Last night’s meeting of The Artist’s Bookshelf brought us once again to unexpected places. After an all too brief but insightful guided tour of the current Arbus show (sprawling in scope and massive in exhibition), we hunkered down in the Art Lab, armed not with garlands of garlic and wooden stakes, but only with iced cappucinos, for a provocative examination of one of that artist’s favorite books: Dracula.
Nearly all in attendance agreed they’d enjoyed the read, though some were slowed by the period’s ornate literary stylings and incredible verbosity. Yet, we found it to be a surprisingly contemporary novel in terms of construction (the use of journals, letters and newspaper clippings) as well as its lurid obsessiveness with sexuality.
We discovered a number of thematic links between Dracula and Arbus, some of them obvious: both display an almost voyeuristic fascination with the grotesque, and some of them more obscure: both reveal hidden worlds while seemingly declaring “all is not what it seems.”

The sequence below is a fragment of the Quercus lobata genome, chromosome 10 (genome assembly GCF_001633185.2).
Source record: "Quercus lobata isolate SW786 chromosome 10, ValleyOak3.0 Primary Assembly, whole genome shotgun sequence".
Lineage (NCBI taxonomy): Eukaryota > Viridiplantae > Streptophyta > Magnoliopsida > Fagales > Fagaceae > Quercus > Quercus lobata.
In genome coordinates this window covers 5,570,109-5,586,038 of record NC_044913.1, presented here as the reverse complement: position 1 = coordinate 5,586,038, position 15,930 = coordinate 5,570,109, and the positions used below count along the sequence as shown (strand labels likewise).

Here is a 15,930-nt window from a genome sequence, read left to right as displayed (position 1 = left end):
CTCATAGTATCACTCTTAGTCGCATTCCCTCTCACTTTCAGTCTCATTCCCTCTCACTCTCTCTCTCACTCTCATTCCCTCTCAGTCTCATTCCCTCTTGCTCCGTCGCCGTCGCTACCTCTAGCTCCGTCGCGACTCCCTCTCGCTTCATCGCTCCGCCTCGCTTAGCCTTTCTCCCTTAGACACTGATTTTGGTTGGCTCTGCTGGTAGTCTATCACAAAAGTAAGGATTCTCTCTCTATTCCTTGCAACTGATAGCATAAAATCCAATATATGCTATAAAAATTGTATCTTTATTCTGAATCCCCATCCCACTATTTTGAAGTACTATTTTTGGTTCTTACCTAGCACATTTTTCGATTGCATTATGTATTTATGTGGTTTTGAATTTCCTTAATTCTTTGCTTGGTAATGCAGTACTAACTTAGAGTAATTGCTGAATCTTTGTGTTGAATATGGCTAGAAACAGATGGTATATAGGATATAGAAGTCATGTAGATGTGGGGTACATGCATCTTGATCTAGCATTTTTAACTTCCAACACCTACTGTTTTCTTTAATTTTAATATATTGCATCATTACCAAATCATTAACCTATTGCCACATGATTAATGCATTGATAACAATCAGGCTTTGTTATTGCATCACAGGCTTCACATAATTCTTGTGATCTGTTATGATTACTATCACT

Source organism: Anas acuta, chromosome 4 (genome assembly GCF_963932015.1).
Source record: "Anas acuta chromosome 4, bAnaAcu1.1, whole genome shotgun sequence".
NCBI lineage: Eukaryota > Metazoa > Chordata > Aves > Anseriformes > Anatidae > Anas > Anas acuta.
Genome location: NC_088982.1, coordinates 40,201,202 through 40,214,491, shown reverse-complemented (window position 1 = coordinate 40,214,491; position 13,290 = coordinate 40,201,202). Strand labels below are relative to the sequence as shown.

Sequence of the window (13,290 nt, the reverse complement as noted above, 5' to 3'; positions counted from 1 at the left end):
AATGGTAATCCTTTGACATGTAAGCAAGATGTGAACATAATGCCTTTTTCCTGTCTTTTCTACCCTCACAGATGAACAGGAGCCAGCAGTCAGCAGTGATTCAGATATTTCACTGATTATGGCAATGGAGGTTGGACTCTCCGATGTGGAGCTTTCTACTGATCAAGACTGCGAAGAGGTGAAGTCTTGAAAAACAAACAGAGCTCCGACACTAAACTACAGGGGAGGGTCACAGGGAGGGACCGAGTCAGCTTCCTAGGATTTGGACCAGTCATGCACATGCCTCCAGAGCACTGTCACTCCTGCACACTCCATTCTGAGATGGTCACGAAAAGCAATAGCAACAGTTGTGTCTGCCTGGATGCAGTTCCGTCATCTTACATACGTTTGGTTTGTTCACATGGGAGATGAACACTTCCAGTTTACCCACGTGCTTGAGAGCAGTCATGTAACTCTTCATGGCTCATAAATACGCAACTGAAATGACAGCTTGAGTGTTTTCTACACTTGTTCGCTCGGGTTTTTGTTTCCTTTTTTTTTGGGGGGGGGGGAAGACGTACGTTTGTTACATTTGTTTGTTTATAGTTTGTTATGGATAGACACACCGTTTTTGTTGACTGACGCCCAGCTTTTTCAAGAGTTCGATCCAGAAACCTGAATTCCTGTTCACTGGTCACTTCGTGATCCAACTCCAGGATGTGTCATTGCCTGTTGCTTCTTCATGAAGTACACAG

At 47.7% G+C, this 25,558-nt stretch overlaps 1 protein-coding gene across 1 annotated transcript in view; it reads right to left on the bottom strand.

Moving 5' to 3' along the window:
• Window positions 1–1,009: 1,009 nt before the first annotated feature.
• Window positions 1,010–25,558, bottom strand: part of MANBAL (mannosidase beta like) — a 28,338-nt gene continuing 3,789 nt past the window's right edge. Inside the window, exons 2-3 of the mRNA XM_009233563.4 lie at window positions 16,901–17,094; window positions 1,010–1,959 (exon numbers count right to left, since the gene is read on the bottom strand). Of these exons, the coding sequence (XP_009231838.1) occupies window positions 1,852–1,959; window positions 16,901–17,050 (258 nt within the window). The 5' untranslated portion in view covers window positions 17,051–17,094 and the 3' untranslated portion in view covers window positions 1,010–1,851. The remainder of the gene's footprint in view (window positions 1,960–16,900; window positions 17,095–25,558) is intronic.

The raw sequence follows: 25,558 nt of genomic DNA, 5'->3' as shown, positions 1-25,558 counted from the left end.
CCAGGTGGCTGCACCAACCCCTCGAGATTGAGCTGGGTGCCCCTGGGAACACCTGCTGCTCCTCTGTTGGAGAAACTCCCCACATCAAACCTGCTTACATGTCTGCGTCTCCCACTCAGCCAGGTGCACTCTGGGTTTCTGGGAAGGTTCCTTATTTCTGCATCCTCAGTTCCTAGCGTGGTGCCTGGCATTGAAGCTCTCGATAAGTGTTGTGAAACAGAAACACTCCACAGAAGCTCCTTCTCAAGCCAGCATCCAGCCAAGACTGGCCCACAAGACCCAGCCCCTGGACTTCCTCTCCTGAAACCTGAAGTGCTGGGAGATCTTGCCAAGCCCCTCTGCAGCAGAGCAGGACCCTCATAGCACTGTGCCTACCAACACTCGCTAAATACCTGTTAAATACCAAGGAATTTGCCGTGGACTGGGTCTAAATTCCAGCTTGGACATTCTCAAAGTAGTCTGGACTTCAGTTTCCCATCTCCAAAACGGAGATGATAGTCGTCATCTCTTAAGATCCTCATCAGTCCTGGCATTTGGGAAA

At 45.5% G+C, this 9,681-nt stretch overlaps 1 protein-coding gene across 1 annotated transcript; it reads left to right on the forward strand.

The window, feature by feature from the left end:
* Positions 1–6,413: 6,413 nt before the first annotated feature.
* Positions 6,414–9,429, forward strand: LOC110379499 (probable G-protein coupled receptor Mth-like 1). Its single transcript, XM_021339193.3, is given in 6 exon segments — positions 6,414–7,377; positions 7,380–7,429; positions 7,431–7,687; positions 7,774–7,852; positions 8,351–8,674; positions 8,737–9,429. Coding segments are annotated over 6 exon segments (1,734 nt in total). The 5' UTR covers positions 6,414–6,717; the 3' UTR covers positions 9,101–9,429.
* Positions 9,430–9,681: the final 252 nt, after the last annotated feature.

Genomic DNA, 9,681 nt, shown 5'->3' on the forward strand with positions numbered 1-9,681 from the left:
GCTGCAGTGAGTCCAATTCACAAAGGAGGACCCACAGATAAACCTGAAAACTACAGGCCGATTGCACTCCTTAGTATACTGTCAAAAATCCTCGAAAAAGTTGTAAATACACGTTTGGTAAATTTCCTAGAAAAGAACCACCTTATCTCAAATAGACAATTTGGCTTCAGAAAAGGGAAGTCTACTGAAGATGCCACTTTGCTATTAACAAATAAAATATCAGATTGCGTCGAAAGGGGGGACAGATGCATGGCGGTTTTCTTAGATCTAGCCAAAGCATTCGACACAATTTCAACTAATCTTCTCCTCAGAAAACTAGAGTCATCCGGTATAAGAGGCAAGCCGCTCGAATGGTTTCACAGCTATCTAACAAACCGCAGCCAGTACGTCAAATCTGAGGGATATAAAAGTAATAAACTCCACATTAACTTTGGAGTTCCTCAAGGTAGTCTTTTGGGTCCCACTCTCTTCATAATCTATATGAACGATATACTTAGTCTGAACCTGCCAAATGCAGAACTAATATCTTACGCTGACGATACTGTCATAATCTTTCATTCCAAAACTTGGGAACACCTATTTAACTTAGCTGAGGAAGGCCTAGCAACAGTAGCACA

Finally, we came across a quote from the critic George Stade:
“In Dracula, for all its occasional clumsiness and systematic naivete, Stoker transformed what was merely personal or only of his own time into images of something more: of something at once monstrous, and definitively human…”
that might very well apply to the photographs of Ms. Arbus as well.